In this case scenario, the SZ 500mm will maybe give you the extra range that was lacking on the previous version. It also provides you with a much more confortable way of capturing pictures. The focus also tends to be more effective. While I was sometimes struggling with the 400mm and its very shallows depth of field, I discovered this new lens to be easier to use, even with moving subjects. Of course, modern hybrids provide focus peaking, which can be very helpful when the light is harsh or when you really need to focus on one precise part of your subject.
To capture this swan, I was for example lying on the beach few meters away from him and used my EOS R focus peaking function to highlight his eyes in order to make sure I will have this part perfectly focused. This can sometimes be tricky since a 500mm lens will have a very shallow depth of field and it will grow smaller and smaller as your subject is closer to you. But on the bright side, that also allows you to capture some very intense moments by drawing attention to wee parts of the animal.
Another thing that I noticed is that the electronic noise can sometimes be very visible depending on your ISO settings and light conditions. You might have to reduce it in post-production but it is really feasible and the result will be good if your settings are adapted to the situation. The lens is also very sensible to flare, which is why I would recommend to always use the lens-hood to help prevent it. A polariser filter could also be a good idea.
My conclusion for this test of the Tokina SZ 500mm will not be very different from the previous one. I think that Tokina really managed to improve the formula by adding some range to it and making focusing easier, which was not an easy task. You won’t be capturing a peregrine falcon diving with it but it will be perfect both for starting wildlife or sport photography. It would also be suitable for landscape photography to create a strong compression effect or even for portrait if you like to play with the donut-shaped bokeh to create a dreamy atmosphere around your subject. And if you don’t like the shape of the bokeh, their is always ways to “cheat” with the distance and get something more classic (like the birds at the end of this test).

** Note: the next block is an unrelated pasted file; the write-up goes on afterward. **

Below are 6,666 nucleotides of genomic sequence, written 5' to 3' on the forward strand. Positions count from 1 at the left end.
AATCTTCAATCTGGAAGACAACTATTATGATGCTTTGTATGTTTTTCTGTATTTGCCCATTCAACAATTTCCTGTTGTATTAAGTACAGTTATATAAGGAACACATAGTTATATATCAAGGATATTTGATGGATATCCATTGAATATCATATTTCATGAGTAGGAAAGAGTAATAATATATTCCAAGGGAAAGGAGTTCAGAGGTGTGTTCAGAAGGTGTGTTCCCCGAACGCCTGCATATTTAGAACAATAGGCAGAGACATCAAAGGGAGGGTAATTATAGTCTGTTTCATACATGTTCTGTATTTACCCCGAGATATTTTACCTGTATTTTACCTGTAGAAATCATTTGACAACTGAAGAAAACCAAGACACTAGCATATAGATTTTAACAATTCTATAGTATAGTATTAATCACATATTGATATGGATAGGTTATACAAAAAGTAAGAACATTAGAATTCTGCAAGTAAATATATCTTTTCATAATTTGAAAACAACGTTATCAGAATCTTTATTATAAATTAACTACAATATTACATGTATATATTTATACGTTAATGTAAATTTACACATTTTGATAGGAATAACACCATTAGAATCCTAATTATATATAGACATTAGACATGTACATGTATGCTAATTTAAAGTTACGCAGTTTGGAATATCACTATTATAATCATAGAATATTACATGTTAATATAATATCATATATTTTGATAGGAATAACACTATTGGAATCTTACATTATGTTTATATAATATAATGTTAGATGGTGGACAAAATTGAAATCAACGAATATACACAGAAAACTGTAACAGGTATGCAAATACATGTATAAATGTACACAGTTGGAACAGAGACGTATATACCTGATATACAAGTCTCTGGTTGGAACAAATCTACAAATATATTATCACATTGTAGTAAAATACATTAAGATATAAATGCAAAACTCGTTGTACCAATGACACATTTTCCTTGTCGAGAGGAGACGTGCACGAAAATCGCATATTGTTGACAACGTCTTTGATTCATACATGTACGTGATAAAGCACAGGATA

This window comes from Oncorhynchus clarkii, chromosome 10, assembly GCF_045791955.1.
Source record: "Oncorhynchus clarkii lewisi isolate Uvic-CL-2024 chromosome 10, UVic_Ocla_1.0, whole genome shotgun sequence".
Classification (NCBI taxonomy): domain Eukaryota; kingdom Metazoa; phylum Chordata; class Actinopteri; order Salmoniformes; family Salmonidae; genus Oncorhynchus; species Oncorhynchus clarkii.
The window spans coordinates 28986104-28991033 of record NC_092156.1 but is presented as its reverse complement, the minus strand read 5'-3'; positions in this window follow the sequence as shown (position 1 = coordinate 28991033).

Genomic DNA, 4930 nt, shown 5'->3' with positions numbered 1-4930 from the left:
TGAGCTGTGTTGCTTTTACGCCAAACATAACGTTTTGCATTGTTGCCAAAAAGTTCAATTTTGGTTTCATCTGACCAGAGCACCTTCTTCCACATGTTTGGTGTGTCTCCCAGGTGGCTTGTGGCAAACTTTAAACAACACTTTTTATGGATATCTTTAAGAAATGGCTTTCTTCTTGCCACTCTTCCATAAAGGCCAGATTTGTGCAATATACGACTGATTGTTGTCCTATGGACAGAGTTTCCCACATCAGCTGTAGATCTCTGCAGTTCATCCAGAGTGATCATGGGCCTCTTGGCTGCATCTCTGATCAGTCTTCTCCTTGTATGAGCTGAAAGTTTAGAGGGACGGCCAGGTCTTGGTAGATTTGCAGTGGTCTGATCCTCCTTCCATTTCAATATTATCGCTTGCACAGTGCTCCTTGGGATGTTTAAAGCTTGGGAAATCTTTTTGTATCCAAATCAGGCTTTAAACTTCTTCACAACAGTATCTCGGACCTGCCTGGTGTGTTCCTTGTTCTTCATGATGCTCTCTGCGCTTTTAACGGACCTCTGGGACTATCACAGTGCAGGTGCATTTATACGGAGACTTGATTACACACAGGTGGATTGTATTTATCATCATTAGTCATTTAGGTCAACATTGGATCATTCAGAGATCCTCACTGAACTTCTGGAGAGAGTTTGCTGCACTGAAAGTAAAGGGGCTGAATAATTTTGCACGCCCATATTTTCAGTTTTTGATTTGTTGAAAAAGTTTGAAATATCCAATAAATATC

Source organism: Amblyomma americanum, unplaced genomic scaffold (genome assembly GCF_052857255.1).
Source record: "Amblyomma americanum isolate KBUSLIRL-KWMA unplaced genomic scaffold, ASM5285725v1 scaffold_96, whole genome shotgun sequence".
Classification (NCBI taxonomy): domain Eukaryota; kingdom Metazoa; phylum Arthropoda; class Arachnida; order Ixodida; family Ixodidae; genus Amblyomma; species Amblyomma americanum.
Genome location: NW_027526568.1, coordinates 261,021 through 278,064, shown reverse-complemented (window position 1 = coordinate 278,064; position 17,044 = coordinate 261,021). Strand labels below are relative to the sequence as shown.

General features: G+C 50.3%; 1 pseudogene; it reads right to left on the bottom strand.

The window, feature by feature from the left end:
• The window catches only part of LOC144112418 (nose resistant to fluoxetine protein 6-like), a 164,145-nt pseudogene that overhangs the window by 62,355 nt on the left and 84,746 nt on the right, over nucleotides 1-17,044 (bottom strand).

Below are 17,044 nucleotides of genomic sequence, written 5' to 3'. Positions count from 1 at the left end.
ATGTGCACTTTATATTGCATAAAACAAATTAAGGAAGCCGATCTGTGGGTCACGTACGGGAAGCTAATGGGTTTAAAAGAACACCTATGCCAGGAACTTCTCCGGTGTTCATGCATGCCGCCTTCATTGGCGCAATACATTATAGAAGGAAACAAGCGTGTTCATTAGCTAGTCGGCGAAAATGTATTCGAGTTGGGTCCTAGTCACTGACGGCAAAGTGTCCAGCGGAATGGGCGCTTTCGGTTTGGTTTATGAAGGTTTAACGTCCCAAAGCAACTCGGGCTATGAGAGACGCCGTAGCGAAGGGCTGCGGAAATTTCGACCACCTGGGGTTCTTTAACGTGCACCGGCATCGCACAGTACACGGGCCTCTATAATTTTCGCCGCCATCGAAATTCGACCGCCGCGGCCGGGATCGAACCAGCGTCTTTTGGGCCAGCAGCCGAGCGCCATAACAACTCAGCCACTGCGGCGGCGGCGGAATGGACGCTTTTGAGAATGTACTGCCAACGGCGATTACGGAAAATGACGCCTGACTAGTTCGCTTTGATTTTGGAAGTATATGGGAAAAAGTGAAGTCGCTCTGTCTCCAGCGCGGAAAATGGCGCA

Lots of different mounts are available (Canon EF, Nikon F and Z, Fujifilm X, Micro Four Thirds, Sony E and recently released Canon EF-M mount for mirrorless cameras) which allows almost everyone to use this lens. This definitely is a lens that is meant to be accessible to a large audience in order to allow amateur photographers to give a try to long range photography without selling their car beforehand (Even if you might consider doing so due to current gas prices). You will also get a resistant equipment that will follow you for a long time.
Should you buy it ? If you are looking for an affordable, compact lens that provides decent quality pictures at 500mm without spending much, the answer absolutely is yes.
Please visit Tokina’s website if you need more information about it. For my part, I’ll leave you with my pros and cons list.
Light and very compact (ideal to travel)
Extra range compared to SZX 400mm
Adapts to almost every brand (with adaptor)
Really smooth ring
The donut bokeh
Great results on full-frame and hybrid cameras
Vignetting appears if the light is not strong enough
Very sensible to flare
Filter has to be placed before putting the lens hood on
The lens hood cannot be inverted for transport